Legal expert: Fining for not wearing a mask has no legal grounds ({{contentCtrl.commentsTotal}})

Former justice chancellor Allar Jõks.
Former justice chancellor Allar Jõks. Source: ERR

Lawyer and former justice chancellor Allar Jõks says that in his opinion, fining individuals for not wearing a face-mask in public areas is not feasible, though added that he would don such a covering in any case.

This, Jõks says, negates the effectiveness of the recent restrictions which from Monday make it obligatory to wear a mask or face-covering in public indoor spaces and on public transport.

Jõks said: "Considering its a matter as simple as the introduction of masks, [there are] more shortcomings than the news on the cohabitation act," referring to the Registered Partnership Act which would grant same-sex couples legal recognition but has foundered on implementing acts needed to bring it fully into effect.

Jõks: Scope for public to take matter to courts

Jõks added that that the most relevant legislation, the Communicable Diseases Prevention and Control Act does not explicitly oblige the public to wear masks.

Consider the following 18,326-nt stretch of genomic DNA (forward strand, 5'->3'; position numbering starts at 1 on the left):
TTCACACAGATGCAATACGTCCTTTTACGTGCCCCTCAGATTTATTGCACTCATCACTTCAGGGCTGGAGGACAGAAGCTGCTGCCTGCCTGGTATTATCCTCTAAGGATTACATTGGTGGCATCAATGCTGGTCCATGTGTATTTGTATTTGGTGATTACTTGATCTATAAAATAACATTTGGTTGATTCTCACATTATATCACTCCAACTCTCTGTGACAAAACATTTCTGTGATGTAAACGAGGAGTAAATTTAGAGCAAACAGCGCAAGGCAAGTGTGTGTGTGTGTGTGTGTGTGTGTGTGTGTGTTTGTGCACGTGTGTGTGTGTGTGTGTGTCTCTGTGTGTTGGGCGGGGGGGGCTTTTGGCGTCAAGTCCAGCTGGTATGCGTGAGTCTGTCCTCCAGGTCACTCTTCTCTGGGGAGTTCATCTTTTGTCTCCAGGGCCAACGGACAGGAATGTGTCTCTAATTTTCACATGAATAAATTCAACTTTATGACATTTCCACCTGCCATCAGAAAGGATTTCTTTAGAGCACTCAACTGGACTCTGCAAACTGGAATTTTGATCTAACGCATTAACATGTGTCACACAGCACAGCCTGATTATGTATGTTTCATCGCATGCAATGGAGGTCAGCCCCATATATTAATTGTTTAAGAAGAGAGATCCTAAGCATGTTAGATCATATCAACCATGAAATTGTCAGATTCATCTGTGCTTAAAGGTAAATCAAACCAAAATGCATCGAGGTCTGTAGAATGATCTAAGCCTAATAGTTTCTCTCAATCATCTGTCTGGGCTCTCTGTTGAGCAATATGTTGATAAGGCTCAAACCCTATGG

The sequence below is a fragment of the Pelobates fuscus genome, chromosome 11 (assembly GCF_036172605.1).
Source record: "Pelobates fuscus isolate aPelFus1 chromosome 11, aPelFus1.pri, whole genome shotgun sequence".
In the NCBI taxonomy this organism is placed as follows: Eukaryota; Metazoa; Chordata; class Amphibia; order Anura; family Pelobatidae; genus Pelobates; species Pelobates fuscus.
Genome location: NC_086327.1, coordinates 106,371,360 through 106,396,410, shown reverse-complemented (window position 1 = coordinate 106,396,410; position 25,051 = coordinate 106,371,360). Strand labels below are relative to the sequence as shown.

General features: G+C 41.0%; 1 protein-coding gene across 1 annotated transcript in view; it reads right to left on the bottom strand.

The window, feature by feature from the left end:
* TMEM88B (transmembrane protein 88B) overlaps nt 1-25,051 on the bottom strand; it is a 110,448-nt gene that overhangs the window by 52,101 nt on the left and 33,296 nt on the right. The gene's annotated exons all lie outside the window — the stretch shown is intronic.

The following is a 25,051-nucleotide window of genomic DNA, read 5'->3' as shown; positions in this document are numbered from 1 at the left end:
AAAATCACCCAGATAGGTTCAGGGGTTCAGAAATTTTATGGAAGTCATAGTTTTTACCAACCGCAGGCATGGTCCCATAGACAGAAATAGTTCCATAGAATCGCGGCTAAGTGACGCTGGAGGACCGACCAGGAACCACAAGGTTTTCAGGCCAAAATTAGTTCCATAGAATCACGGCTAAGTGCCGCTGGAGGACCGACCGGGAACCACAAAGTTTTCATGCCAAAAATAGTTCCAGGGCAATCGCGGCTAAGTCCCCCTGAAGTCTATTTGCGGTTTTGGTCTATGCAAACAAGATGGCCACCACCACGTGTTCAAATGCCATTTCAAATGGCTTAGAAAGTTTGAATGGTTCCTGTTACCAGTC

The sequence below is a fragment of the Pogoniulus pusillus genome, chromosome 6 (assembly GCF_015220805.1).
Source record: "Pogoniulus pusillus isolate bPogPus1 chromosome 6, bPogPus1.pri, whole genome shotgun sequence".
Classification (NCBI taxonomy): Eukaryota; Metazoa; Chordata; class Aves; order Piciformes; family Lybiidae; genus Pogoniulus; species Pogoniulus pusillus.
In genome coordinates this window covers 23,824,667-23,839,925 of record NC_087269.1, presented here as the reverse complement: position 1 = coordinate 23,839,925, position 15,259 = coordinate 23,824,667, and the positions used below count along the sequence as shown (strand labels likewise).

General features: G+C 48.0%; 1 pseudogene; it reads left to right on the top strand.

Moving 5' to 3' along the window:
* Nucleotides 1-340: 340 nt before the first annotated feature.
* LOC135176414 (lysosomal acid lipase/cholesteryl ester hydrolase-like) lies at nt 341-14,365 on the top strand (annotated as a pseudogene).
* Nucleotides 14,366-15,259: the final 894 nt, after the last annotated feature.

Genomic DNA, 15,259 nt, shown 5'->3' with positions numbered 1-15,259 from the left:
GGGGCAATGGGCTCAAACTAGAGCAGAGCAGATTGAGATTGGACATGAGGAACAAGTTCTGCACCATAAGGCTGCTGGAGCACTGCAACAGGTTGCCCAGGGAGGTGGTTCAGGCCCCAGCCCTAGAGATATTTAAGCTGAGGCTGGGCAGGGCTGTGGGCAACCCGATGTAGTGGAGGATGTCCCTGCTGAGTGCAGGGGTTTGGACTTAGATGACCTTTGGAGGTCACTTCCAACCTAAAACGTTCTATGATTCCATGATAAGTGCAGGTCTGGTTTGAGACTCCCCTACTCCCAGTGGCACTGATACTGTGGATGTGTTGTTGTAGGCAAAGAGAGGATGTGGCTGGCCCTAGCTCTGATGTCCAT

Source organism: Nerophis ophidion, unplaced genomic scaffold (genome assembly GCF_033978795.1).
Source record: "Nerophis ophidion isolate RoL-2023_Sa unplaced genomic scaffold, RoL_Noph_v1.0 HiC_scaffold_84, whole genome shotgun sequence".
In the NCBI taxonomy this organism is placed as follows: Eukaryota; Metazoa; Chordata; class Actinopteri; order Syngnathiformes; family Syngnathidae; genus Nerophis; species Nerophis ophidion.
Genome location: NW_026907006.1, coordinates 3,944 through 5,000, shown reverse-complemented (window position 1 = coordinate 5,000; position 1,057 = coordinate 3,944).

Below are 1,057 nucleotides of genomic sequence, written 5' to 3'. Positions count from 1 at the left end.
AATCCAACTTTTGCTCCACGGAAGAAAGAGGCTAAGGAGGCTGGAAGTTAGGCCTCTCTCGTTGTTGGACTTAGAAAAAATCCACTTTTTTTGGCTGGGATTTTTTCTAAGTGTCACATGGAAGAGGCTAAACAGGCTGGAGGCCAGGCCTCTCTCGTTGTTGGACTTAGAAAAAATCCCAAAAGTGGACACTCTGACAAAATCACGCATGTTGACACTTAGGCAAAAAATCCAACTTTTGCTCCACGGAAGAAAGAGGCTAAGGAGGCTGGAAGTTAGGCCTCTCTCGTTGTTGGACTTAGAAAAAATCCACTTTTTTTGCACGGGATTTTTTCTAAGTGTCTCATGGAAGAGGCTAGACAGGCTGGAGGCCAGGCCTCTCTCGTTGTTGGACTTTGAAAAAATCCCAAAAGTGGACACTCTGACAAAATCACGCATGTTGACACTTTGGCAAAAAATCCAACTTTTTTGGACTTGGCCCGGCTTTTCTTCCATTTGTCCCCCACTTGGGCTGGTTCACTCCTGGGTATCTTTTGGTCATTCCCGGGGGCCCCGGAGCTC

Jõks also said that those who feel their rights have been infringed may take the matter to court within a month of being reprimanded for not wearing a mask.

Fining is also not viable, Jõks said, because an individual would need to be issued with a precept, together with terms, and only if this was then adhered to could they be fined.

Health Board cannot overrule legislation

The Health Board (Terviseamet) additionally cannot constitutionally implement the measure without a legal basis, Jõks said, referring to a Supreme Court precedent which ruled that the legislature's obligations and rights cannot be subjugated to the executive, including state bodies like the Health Board and including even for a temporary period.

ERR's online news in Estonian also approached incumbent justice chancellor Ülle Madise, whose office said it was not appropriate for the chancellor to comment on government orders.

Jõks, who works for law firm Sorainen and sits on various boards, including that of private water supplier Tallinna Vesi, said that despite the shortcomings, he planned to wear a mask in public as a personal decision.

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Editor: Andrew Whyte

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